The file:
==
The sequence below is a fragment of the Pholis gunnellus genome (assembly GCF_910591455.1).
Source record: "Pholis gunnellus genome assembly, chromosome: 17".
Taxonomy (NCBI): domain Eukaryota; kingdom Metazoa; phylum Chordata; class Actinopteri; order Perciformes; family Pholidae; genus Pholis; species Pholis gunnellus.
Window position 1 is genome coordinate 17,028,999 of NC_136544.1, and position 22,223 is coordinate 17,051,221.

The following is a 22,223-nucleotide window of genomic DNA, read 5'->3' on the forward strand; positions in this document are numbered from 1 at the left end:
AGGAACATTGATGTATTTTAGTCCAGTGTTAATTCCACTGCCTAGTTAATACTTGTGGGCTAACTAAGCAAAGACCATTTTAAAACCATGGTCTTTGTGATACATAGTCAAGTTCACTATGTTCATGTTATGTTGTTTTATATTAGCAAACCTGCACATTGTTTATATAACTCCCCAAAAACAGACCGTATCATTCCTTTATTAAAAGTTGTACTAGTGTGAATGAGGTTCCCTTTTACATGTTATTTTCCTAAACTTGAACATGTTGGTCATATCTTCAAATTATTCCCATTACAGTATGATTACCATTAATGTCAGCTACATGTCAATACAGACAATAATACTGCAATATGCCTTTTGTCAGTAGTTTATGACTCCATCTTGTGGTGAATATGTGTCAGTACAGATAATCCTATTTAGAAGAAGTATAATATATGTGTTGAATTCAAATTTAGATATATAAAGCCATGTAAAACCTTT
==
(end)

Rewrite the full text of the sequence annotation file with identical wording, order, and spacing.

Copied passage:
The sequence below is a fragment of the Pholis gunnellus genome (assembly GCF_910591455.1).
Source record: "Pholis gunnellus genome assembly, chromosome: 17".
Taxonomy (NCBI): domain Eukaryota; kingdom Metazoa; phylum Chordata; class Actinopteri; order Perciformes; family Pholidae; genus Pholis; species Pholis gunnellus.
Window position 1 is genome coordinate 17,028,999 of NC_136544.1, and position 22,223 is coordinate 17,051,221.

The following is a 22,223-nucleotide window of genomic DNA, read 5'->3' on the forward strand; positions in this document are numbered from 1 at the left end:
AGGAACATTGATGTATTTTAGTCCAGTGTTAATTCCACTGCCTAGTTAATACTTGTGGGCTAACTAAGCAAAGACCATTTTAAAACCATGGTCTTTGTGATACATAGTCAAGTTCACTATGTTCATGTTATGTTGTTTTATATTAGCAAACCTGCACATTGTTTATATAACTCCCCAAAAACAGACCGTATCATTCCTTTATTAAAAGTTGTACTAGTGTGAATGAGGTTCCCTTTTACATGTTATTTTCCTAAACTTGAACATGTTGGTCATATCTTCAAATTATTCCCATTACAGTATGATTACCATTAATGTCAGCTACATGTCAATACAGACAATAATACTGCAATATGCCTTTTGTCAGTAGTTTATGACTCCATCTTGTGGTGAATATGTGTCAGTACAGATAATCCTATTTAGAAGAAGTATAATATATGTGTTGAATTCAAATTTAGATATATAAAGCCATGTAAAACCTTT